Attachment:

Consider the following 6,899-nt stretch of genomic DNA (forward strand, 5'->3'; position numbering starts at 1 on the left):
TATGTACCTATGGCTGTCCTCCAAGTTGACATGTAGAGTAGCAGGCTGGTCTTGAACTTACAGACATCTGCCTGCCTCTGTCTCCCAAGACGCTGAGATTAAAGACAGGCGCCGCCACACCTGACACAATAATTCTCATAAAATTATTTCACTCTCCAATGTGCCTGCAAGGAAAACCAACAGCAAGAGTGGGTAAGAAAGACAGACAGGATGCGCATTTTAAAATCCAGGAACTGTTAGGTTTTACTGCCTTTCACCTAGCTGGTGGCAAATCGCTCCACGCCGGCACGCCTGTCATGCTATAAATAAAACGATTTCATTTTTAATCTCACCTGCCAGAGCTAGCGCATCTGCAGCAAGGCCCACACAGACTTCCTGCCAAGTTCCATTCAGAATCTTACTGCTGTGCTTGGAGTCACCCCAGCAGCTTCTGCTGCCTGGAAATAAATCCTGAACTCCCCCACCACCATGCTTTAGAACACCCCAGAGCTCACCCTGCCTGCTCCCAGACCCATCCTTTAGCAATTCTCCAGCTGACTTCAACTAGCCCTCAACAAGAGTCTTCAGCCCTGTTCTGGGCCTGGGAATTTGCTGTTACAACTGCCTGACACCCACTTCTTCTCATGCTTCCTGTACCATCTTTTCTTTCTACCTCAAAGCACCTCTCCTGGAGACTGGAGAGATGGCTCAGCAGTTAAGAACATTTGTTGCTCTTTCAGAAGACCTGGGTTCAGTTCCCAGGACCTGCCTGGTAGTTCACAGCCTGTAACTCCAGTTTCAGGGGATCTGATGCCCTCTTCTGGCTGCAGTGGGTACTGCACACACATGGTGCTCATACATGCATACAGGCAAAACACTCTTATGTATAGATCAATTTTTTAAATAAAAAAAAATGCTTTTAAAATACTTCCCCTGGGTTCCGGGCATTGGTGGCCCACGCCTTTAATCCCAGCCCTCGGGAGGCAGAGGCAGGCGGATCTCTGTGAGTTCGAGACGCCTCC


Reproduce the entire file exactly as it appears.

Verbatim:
Consider the following 6,899-nt stretch of genomic DNA (forward strand, 5'->3'; position numbering starts at 1 on the left):
TATGTACCTATGGCTGTCCTCCAAGTTGACATGTAGAGTAGCAGGCTGGTCTTGAACTTACAGACATCTGCCTGCCTCTGTCTCCCAAGACGCTGAGATTAAAGACAGGCGCCGCCACACCTGACACAATAATTCTCATAAAATTATTTCACTCTCCAATGTGCCTGCAAGGAAAACCAACAGCAAGAGTGGGTAAGAAAGACAGACAGGATGCGCATTTTAAAATCCAGGAACTGTTAGGTTTTACTGCCTTTCACCTAGCTGGTGGCAAATCGCTCCACGCCGGCACGCCTGTCATGCTATAAATAAAACGATTTCATTTTTAATCTCACCTGCCAGAGCTAGCGCATCTGCAGCAAGGCCCACACAGACTTCCTGCCAAGTTCCATTCAGAATCTTACTGCTGTGCTTGGAGTCACCCCAGCAGCTTCTGCTGCCTGGAAATAAATCCTGAACTCCCCCACCACCATGCTTTAGAACACCCCAGAGCTCACCCTGCCTGCTCCCAGACCCATCCTTTAGCAATTCTCCAGCTGACTTCAACTAGCCCTCAACAAGAGTCTTCAGCCCTGTTCTGGGCCTGGGAATTTGCTGTTACAACTGCCTGACACCCACTTCTTCTCATGCTTCCTGTACCATCTTTTCTTTCTACCTCAAAGCACCTCTCCTGGAGACTGGAGAGATGGCTCAGCAGTTAAGAACATTTGTTGCTCTTTCAGAAGACCTGGGTTCAGTTCCCAGGACCTGCCTGGTAGTTCACAGCCTGTAACTCCAGTTTCAGGGGATCTGATGCCCTCTTCTGGCTGCAGTGGGTACTGCACACACATGGTGCTCATACATGCATACAGGCAAAACACTCTTATGTATAGATCAATTTTTTAAATAAAAAAAAATGCTTTTAAAATACTTCCCCTGGGTTCCGGGCATTGGTGGCCCACGCCTTTAATCCCAGCCCTCGGGAGGCAGAGGCAGGCGGATCTCTGTGAGTTCGAGACGCCTCC